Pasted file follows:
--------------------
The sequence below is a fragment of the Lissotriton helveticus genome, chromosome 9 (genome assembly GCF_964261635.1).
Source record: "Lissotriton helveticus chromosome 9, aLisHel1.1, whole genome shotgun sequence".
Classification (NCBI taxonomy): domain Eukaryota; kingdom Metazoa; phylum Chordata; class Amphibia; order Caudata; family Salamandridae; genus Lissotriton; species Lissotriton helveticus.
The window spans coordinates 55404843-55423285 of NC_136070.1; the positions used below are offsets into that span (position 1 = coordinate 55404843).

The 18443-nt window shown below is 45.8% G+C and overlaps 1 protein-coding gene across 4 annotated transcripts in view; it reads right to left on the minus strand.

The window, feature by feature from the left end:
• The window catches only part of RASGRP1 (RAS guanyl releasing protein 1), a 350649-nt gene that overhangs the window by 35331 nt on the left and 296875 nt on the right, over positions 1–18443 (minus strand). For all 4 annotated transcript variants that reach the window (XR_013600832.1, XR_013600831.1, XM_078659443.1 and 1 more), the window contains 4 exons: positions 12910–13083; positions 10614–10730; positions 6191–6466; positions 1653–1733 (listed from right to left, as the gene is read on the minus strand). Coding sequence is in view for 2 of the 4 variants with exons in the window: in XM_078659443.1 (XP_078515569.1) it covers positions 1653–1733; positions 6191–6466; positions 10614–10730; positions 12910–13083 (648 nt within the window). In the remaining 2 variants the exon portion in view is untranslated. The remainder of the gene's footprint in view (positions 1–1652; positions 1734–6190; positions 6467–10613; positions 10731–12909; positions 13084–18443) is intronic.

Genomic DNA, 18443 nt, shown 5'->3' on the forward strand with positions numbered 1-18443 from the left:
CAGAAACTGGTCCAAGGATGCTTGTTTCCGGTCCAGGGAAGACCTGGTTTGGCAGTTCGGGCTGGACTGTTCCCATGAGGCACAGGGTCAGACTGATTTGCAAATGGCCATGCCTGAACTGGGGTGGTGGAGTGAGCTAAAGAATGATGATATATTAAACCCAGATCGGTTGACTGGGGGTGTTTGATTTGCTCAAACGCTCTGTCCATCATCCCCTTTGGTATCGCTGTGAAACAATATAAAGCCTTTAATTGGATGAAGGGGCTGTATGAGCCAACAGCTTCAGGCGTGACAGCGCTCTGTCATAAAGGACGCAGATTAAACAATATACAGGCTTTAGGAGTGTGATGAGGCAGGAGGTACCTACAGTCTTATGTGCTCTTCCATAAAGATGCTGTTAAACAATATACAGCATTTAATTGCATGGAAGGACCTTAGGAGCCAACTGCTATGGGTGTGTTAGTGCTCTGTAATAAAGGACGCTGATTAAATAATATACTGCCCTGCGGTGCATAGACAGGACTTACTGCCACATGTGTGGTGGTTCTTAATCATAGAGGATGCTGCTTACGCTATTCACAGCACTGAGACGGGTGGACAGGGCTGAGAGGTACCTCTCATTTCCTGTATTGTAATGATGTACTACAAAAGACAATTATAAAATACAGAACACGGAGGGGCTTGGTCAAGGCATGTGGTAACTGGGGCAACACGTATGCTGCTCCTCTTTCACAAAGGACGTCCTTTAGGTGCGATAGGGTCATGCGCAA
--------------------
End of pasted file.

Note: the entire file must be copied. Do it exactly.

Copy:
The sequence below is a fragment of the Lissotriton helveticus genome, chromosome 9 (genome assembly GCF_964261635.1).
Source record: "Lissotriton helveticus chromosome 9, aLisHel1.1, whole genome shotgun sequence".
Classification (NCBI taxonomy): domain Eukaryota; kingdom Metazoa; phylum Chordata; class Amphibia; order Caudata; family Salamandridae; genus Lissotriton; species Lissotriton helveticus.
The window spans coordinates 55404843-55423285 of NC_136070.1; the positions used below are offsets into that span (position 1 = coordinate 55404843).

The 18443-nt window shown below is 45.8% G+C and overlaps 1 protein-coding gene across 4 annotated transcripts in view; it reads right to left on the minus strand.

The window, feature by feature from the left end:
• The window catches only part of RASGRP1 (RAS guanyl releasing protein 1), a 350649-nt gene that overhangs the window by 35331 nt on the left and 296875 nt on the right, over positions 1–18443 (minus strand). For all 4 annotated transcript variants that reach the window (XR_013600832.1, XR_013600831.1, XM_078659443.1 and 1 more), the window contains 4 exons: positions 12910–13083; positions 10614–10730; positions 6191–6466; positions 1653–1733 (listed from right to left, as the gene is read on the minus strand). Coding sequence is in view for 2 of the 4 variants with exons in the window: in XM_078659443.1 (XP_078515569.1) it covers positions 1653–1733; positions 6191–6466; positions 10614–10730; positions 12910–13083 (648 nt within the window). In the remaining 2 variants the exon portion in view is untranslated. The remainder of the gene's footprint in view (positions 1–1652; positions 1734–6190; positions 6467–10613; positions 10731–12909; positions 13084–18443) is intronic.

Genomic DNA, 18443 nt, shown 5'->3' on the forward strand with positions numbered 1-18443 from the left:
CAGAAACTGGTCCAAGGATGCTTGTTTCCGGTCCAGGGAAGACCTGGTTTGGCAGTTCGGGCTGGACTGTTCCCATGAGGCACAGGGTCAGACTGATTTGCAAATGGCCATGCCTGAACTGGGGTGGTGGAGTGAGCTAAAGAATGATGATATATTAAACCCAGATCGGTTGACTGGGGGTGTTTGATTTGCTCAAACGCTCTGTCCATCATCCCCTTTGGTATCGCTGTGAAACAATATAAAGCCTTTAATTGGATGAAGGGGCTGTATGAGCCAACAGCTTCAGGCGTGACAGCGCTCTGTCATAAAGGACGCAGATTAAACAATATACAGGCTTTAGGAGTGTGATGAGGCAGGAGGTACCTACAGTCTTATGTGCTCTTCCATAAAGATGCTGTTAAACAATATACAGCATTTAATTGCATGGAAGGACCTTAGGAGCCAACTGCTATGGGTGTGTTAGTGCTCTGTAATAAAGGACGCTGATTAAATAATATACTGCCCTGCGGTGCATAGACAGGACTTACTGCCACATGTGTGGTGGTTCTTAATCATAGAGGATGCTGCTTACGCTATTCACAGCACTGAGACGGGTGGACAGGGCTGAGAGGTACCTCTCATTTCCTGTATTGTAATGATGTACTACAAAAGACAATTATAAAATACAGAACACGGAGGGGCTTGGTCAAGGCATGTGGTAACTGGGGCAACACGTATGCTGCTCCTCTTTCACAAAGGACGTCCTTTAGGTGCGATAGGGTCATGCGCAA